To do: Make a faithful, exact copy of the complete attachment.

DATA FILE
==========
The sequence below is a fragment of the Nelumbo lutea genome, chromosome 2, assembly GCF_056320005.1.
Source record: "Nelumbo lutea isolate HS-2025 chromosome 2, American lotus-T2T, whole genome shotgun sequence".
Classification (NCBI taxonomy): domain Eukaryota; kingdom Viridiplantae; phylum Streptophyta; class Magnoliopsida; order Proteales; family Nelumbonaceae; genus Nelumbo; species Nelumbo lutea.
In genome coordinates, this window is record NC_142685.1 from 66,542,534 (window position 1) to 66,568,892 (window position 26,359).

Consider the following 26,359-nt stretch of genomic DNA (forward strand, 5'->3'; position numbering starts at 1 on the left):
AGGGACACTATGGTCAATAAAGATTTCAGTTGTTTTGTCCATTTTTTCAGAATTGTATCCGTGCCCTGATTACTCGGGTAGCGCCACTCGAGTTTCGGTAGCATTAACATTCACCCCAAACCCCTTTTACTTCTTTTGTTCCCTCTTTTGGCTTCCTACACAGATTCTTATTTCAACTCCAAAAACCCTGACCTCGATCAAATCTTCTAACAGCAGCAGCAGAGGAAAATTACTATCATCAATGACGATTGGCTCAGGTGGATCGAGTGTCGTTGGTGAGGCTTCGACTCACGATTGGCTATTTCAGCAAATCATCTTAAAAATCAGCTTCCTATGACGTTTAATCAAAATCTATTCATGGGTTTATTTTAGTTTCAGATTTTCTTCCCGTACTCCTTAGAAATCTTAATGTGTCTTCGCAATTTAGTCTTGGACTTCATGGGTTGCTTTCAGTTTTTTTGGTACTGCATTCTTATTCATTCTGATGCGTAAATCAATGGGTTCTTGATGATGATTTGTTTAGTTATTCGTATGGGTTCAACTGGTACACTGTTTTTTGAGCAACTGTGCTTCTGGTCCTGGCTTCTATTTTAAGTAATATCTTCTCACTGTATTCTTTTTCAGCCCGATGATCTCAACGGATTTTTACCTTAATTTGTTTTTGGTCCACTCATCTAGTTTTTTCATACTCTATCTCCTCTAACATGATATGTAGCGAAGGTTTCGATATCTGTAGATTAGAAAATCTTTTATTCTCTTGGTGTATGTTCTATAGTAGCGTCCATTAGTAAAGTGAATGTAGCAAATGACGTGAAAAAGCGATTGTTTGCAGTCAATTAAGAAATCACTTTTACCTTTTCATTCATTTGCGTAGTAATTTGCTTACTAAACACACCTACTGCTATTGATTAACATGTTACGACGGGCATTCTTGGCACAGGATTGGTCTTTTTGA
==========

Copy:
The sequence below is a fragment of the Nelumbo lutea genome, chromosome 2, assembly GCF_056320005.1.
Source record: "Nelumbo lutea isolate HS-2025 chromosome 2, American lotus-T2T, whole genome shotgun sequence".
Classification (NCBI taxonomy): domain Eukaryota; kingdom Viridiplantae; phylum Streptophyta; class Magnoliopsida; order Proteales; family Nelumbonaceae; genus Nelumbo; species Nelumbo lutea.
In genome coordinates, this window is record NC_142685.1 from 66,542,534 (window position 1) to 66,568,892 (window position 26,359).

Consider the following 26,359-nt stretch of genomic DNA (forward strand, 5'->3'; position numbering starts at 1 on the left):
AGGGACACTATGGTCAATAAAGATTTCAGTTGTTTTGTCCATTTTTTCAGAATTGTATCCGTGCCCTGATTACTCGGGTAGCGCCACTCGAGTTTCGGTAGCATTAACATTCACCCCAAACCCCTTTTACTTCTTTTGTTCCCTCTTTTGGCTTCCTACACAGATTCTTATTTCAACTCCAAAAACCCTGACCTCGATCAAATCTTCTAACAGCAGCAGCAGAGGAAAATTACTATCATCAATGACGATTGGCTCAGGTGGATCGAGTGTCGTTGGTGAGGCTTCGACTCACGATTGGCTATTTCAGCAAATCATCTTAAAAATCAGCTTCCTATGACGTTTAATCAAAATCTATTCATGGGTTTATTTTAGTTTCAGATTTTCTTCCCGTACTCCTTAGAAATCTTAATGTGTCTTCGCAATTTAGTCTTGGACTTCATGGGTTGCTTTCAGTTTTTTTGGTACTGCATTCTTATTCATTCTGATGCGTAAATCAATGGGTTCTTGATGATGATTTGTTTAGTTATTCGTATGGGTTCAACTGGTACACTGTTTTTTGAGCAACTGTGCTTCTGGTCCTGGCTTCTATTTTAAGTAATATCTTCTCACTGTATTCTTTTTCAGCCCGATGATCTCAACGGATTTTTACCTTAATTTGTTTTTGGTCCACTCATCTAGTTTTTTCATACTCTATCTCCTCTAACATGATATGTAGCGAAGGTTTCGATATCTGTAGATTAGAAAATCTTTTATTCTCTTGGTGTATGTTCTATAGTAGCGTCCATTAGTAAAGTGAATGTAGCAAATGACGTGAAAAAGCGATTGTTTGCAGTCAATTAAGAAATCACTTTTACCTTTTCATTCATTTGCGTAGTAATTTGCTTACTAAACACACCTACTGCTATTGATTAACATGTTACGACGGGCATTCTTGGCACAGGATTGGTCTTTTTGA